In particular, the following, among other statements, are all forward looking in nature: expectations regarding the COVID-19 pandemic, including its risks, impacts, consequences, duration, continued restrictions, challenges, bp’s response, the impact on bp’s financial performance (including cash flows and net debt), operations and credit losses, and the impact on the trading environment, oil and gas prices, and global GDP; expectations regarding the pace of transition to a lower-carbon economy; plans, expectations and assumptions regarding oil and gas demand, supply or prices, the timing of production of reserves, storage levels and decision making by OPEC+; expectations and assumptions underlying liquidity forecasts and reverse stress tests; expectations regarding refining margins, refinery utilization rates and product demand; expectations regarding bp’s future financial performance and cash flows; expectations regarding future hydrocarbon production and project ramp-up; expectations regarding supply shortages; expectations with respect to completion of transactions and the timing and amount of proceeds of agreed disposals; expectations with regards to bp’s transformation to an IEC; plans and expectations regarding bp’s financial framework; expectations regarding price assumptions used in accounting estimates; bp’s plans and expectations regarding the amount and timing of share buybacks and quarterly dividends; expectations regarding the amount of full-year dilution from the vesting of awards under employee share schemes in 2022; expectations regarding bp’s credit rating, including in respect of maintaining a strong investment grade credit rating; plans and expectations regarding the allocation of surplus cash flow to share buybacks and strengthening the balance sheet; plans and expectations with respect to the total depreciation, depletion and amortization, expected tax rate and business and corporate underlying annual charge for 2022; plans and expectations regarding net debt, debt and bp’s intentions to strengthen the balance sheet; plans and expectations regarding the divestment programme, including the amount and timing of proceeds, and plans and expectations in respect of reaching $25 billion of divestment and other proceeds by 2025, and expectations that divestment and other proceeds for 2022 will be $2-3 billion; plans and expectations regarding bp’s renewable energy and alternative energy businesses; expectations regarding reported and underlying production and related major project ramp-up, capital investments, divestment and maintenance activity; expectations regarding the underlying effective tax rate for 2022; expectations regarding the timing and amount of future payments relating to the Gulf of Mexico oil spill; plans and expectations regarding capital expenditure, including that capital expenditure, including inorganic capital expenditure, will be within a range of $14-15 billion in 2022 and within a range of $14-16 billion per annum through 2025; expectations regarding Rosneft’s operational and financial results, and expectations with respect to Rosneft dividends; and plans and expectations regarding new joint ventures and other agreements, including partnerships and other collaborations with State Power Investment Co. Ltd., Qianhai Foran Energy Co. Ltd, EnBW, Grabango, Aberdeen City Council, and bp’s Jio-bp and Yermak Neftegaz LLC JVs, as well as plans and expectations regarding offtake terms for offshore wind projects in New York, the HyGreen Teesside green hydrogen production facility, the start-up of Mad Dog Phase 2 and the Tangguh expansion project, the development of LSbp’s pipeline of projects, the completion of the acquisition of the oil and gas business of Lundin Energy, the completion of bp’s taking full ownership of BP Midstream Partners LP, the development of EV charge points, the plan to create an integrated energy hub at bp’s Castellón refinery in Spain and the completion of the establishment of bp’s Basra Energy Company joint venture with PetroChina.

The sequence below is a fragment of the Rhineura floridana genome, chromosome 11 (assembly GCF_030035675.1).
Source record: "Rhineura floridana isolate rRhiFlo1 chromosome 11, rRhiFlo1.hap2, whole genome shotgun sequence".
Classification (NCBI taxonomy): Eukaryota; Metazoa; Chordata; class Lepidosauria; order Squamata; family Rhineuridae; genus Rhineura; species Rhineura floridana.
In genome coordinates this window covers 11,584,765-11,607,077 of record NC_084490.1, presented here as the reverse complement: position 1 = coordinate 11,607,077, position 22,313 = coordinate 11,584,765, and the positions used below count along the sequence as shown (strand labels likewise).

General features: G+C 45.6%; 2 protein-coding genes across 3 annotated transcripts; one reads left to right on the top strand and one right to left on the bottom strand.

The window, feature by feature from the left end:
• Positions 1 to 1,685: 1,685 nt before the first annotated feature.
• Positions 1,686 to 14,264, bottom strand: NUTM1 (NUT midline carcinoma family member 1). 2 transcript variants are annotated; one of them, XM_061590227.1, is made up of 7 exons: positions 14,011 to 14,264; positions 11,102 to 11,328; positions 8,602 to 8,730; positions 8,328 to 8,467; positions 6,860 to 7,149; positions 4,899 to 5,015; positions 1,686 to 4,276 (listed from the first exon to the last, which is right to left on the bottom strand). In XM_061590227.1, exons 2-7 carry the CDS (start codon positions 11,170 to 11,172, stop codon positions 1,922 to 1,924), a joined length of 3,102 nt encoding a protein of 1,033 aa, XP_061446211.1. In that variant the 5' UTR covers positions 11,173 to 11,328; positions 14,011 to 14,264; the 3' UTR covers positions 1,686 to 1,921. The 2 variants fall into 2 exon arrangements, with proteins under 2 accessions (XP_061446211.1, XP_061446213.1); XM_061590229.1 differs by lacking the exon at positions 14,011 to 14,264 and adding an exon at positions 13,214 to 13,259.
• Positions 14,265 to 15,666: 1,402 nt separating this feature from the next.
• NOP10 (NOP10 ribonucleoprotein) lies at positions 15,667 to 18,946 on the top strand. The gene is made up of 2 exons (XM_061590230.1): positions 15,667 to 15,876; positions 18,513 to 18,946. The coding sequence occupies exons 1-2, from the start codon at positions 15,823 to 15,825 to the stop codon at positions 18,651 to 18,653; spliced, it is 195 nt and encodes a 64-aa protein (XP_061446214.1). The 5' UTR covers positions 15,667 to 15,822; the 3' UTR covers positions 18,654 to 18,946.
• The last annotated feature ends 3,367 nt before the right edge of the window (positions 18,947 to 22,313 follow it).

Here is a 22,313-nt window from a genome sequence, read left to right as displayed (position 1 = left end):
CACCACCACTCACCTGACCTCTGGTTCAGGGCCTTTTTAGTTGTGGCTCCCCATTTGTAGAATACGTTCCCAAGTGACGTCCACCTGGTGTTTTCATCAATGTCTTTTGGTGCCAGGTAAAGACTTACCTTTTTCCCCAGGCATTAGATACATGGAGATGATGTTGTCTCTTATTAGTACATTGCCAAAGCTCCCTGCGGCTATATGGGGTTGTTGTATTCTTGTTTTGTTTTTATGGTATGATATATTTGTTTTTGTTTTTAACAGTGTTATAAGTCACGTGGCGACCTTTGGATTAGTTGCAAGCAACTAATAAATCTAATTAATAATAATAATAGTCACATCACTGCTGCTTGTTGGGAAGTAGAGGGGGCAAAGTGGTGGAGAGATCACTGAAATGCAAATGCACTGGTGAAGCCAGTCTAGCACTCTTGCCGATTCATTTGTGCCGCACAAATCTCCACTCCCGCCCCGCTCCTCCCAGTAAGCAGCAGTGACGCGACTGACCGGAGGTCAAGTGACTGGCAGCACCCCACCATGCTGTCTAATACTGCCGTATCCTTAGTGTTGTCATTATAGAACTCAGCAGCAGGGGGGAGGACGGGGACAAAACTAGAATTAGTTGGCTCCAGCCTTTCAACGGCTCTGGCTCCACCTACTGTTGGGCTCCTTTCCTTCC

By their nature, forward-looking statements involve risk and uncertainty because they relate to events and depend on circumstances that will or may occur in the future and are outside the control of bp.

Actual results may differ materially from those expressed in such statements, depending on a variety of factors, including: the extent and duration of the impact of current market conditions including the volatility of oil prices, the impact of COVID-19, overall global economic and business conditions impacting our business and demand for our products as well as the specific factors identified in the discussions accompanying such forward-looking statements; changes in consumer preferences and societal expectations; the pace of development and adoption of alternative energy solutions; developments in policy, law, regulation, technology and markets, including societal and investor sentiment related to the issue of climate change; the receipt of relevant third party and/or regulatory approvals; the timing and level of maintenance and/or turnaround activity; the timing and volume of refinery additions and outages; the timing of bringing new fields onstream; the timing, quantum and nature of certain acquisitions and divestments; future levels of industry product supply, demand and pricing, including supply growth in North America and continued base oil and additive supply shortages; OPEC+ quota restrictions; PSA and TSC effects; operational and safety problems; potential lapses in product quality; economic and financial market conditions generally or in various countries and regions; political stability and economic growth in relevant areas of the world; changes in laws and governmental regulations; regulatory or legal actions including the types of enforcement action pursued and the nature of remedies sought or imposed; the actions of prosecutors, regulatory authorities and courts; delays in the processes for resolving claims; amounts ultimately payable and timing of payments relating to the Gulf of Mexico oil spill; exchange rate fluctuations; development and use of new technology; recruitment and retention of a skilled workforce; the success or otherwise of partnering; the actions of competitors, trading partners, contractors, subcontractors, creditors, rating agencies and others; our access to future credit resources; business disruption and crisis management; the impact on our reputation of ethical misconduct and non-compliance with regulatory obligations; trading losses; major uninsured losses; decisions by Rosneft’s management and board of directors; the actions of contractors; natural disasters and adverse weather conditions; changes in public expectations and other changes to business conditions; wars and acts of terrorism; cyber-attacks or sabotage; and other factors discussed elsewhere in this report, as well those factors discussed under “Risk factors” in bp’s Annual Report and Form 20-F 2020 and those factors discussed under “Principal risks and uncertainties” in bp’s Report on Form 6-K regarding results for the six-month period ended 30 June 2021, as filed with the US Securities and Exchange Commission.